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Liberal arts college’s new academic centre, library and halls blessed

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College president Dr Paul Morrissey thanks the many friends and benefactors who supported Campion College. Photo: Giovanni Portelli
College president Dr Paul Morrissey thanks the many friends and benefactors who supported Campion College. Photo: Giovanni Portelli

Campion College’s long-awaited academic centre and residential halls were liberally blessed and officially opened for a new generation of students on 24 August.

Based in Toongabbie in Sydney’s west, the liberal arts college celebrated the occasion with leaders from the Catholic Church, education, politics and business along with college benefactors, current students, staff and alumni, with the keynote address given by former deputy prime minister John Anderson.

Also in attendance were members of the Marist Fathers, reflecting the heritage of the site as a former Marist monastery and seminary, and Missionaries of the Sacred Heart in honour of the late Fr Paul Stenhouse MSC, a scholar and staunch friend of the college.

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In his address Mr Anderson said the new Campion development was a significant moment not only for the college but for the nation, which is experiencing a “civilizational moment” marked by dangerous social and economic pressures, growing division and distrust, along with an abandonment of the Judeo-Christian foundations of the West.

“We are losing our confidence in the very institutions of freedom, and worse than that, the ideas, beliefs and values that underpin them,” Mr Anderson said.

“The influence right through from the covenantal model of government in Exodus through the Magna Carta, through to the revolutions, failed and otherwise, of Britain and America have produced prosperity and freedom—never perfect.

“But in the democratic nation we so enjoy, having achieved a great deal that is worth celebrating and having within itself the means of peaceful resolution of differences and policy changes unique to democracy.”

College president Dr Paul Morrissey thanked Campion’s many friends and benefactors for supporting its unique mission in higher education.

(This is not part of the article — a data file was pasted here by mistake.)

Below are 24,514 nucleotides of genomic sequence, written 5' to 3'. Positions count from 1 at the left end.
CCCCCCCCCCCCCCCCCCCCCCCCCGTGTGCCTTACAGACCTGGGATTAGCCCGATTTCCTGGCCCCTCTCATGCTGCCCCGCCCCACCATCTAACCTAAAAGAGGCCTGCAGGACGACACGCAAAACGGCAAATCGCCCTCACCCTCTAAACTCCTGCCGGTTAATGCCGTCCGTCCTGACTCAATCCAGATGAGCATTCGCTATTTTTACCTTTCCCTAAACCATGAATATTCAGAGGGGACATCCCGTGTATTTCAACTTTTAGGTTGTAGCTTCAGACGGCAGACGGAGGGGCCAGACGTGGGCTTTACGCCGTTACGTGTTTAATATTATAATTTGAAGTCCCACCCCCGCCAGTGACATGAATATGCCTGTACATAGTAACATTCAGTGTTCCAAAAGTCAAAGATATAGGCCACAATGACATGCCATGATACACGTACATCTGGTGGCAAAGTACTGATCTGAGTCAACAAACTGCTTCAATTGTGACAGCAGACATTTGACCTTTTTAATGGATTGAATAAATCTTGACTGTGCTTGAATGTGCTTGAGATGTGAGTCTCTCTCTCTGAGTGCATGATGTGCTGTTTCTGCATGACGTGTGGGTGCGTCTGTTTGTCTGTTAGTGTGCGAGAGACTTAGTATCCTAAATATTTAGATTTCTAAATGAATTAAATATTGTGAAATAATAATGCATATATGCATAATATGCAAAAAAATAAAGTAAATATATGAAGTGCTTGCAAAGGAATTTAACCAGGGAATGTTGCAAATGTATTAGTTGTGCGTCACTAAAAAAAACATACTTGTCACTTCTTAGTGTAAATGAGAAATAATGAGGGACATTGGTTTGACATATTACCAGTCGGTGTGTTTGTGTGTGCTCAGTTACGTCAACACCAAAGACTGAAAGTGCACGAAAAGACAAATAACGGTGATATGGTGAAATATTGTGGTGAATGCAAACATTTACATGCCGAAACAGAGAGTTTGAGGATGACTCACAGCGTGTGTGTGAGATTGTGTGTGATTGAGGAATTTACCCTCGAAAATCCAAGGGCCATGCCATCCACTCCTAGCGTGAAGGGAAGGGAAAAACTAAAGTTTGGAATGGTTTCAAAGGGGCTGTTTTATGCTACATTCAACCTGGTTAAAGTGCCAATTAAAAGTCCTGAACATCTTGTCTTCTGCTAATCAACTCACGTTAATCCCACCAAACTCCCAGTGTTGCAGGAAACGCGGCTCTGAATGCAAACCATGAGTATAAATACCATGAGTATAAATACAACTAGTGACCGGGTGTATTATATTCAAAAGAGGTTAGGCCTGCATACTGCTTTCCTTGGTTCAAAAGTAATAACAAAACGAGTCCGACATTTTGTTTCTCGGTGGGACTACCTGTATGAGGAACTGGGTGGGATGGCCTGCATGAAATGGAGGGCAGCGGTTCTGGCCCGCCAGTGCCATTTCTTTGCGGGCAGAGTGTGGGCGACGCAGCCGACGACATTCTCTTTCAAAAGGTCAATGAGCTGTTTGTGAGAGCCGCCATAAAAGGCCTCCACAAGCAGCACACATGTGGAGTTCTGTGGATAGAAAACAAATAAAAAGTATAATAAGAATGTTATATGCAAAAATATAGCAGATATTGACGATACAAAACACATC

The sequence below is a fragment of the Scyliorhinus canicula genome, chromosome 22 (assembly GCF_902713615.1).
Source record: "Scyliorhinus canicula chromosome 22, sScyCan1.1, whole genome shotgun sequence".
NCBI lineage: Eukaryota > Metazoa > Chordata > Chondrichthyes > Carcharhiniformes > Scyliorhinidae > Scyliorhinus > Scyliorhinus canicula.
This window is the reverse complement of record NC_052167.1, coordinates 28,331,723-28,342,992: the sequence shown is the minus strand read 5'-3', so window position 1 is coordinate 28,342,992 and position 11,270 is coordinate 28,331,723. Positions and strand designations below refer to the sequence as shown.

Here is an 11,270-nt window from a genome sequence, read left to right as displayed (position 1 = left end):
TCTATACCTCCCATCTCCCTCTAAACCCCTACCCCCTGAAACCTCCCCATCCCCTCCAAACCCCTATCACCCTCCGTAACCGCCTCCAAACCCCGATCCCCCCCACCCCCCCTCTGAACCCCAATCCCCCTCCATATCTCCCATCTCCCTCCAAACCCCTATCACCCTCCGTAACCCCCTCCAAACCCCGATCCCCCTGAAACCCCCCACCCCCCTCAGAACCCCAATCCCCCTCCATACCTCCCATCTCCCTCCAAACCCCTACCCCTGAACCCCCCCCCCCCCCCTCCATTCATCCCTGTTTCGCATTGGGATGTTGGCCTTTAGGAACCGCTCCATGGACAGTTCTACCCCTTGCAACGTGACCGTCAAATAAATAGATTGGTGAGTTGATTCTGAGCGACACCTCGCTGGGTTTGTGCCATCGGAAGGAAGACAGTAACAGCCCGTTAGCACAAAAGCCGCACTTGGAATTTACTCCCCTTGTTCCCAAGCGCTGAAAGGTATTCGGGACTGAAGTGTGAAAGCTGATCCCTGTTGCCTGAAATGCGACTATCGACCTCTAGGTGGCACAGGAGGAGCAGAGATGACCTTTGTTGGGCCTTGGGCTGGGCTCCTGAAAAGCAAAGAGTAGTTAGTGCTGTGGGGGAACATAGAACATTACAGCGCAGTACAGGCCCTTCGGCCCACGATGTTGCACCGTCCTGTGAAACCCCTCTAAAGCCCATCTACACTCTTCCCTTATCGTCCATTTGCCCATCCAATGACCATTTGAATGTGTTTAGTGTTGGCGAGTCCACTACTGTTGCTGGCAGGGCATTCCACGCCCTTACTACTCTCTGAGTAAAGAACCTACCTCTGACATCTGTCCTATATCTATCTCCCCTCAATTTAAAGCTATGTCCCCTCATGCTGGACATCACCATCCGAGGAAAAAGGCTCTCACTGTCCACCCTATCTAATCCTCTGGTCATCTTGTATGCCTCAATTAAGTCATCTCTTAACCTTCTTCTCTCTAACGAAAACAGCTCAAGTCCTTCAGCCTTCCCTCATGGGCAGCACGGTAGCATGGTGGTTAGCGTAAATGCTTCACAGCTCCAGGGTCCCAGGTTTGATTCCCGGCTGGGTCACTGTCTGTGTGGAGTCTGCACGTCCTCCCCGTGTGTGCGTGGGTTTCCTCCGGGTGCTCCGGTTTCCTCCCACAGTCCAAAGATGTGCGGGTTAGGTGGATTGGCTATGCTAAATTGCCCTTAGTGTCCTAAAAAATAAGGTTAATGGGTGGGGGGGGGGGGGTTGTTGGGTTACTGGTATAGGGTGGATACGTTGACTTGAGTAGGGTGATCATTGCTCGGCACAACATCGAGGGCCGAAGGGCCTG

In honouring the work of the many involved in the college’s capital expansion he made special mention of architect Art Lohsen and Sr Josephine Marie of the Sisters of Mary Morning Star, the principal artist behind the library’s 35-panelled stained glass skylight.

Wilcannia-Forbes Bishop Columba Macbeth-Green blessed the new residential buildings and academic centre, which includes a grand hall along with two-storey library, lecture theatre, media room and additional classrooms. Photo: Giovanni Portelli
Wilcannia-Forbes Bishop Columba Macbeth-Green blessed the new residential buildings and academic centre, which includes a grand hall along with two-storey library, lecture theatre, media room and additional classrooms. Photo: Giovanni Portelli

Dr Morrissey said it was also an occasion to honour “two great Australians”—the late Fr Stenhouse who was formerly a trustee of the college, and mining magnate and philanthropist Mrs Gina Rinehart after whom the new library is named.

Other speakers included former Prime Minister Tony Abbott, Parramatta MP Andrew Charlton representing the state’s Education Minister Jason Clare, former federal Education Minister Dan Tehan, former NSW Finance Minister Damien Tudehope and Teena McQueen, representing Mrs Rinehart.

Wilcannia-Forbes Bishop Columba Macbeth-Green blessed the new residential buildings and academic centre, which includes a grand hall along with two-storey library, lecture theatre, media room and additional classrooms.

“God expects intellectual gifts to be used in the service of God and his church, for godly things, and we need places where that’s taught,” Bishop Macbeth-Green said.

“We need humility—faith and reason go together, and it’s faith that works with reason to keep reason humble, and your intellect humble.”

Campion college graduate Fenelle McLaurin told The Catholic Weekly that she appreciated its liberal arts program for giving her an integrated way to approach history, literature, philosophy and culture, a legacy which she now passing on to her young children.

“It gave me context to understand ideas and how things have developed over time and it helps to make sense of the world,” she said.

The $18.5 million project was made possible through private donations as well as funding from the federal and New South Wales state governments, with the college still to raise $2 million to meet its capital appeal target.

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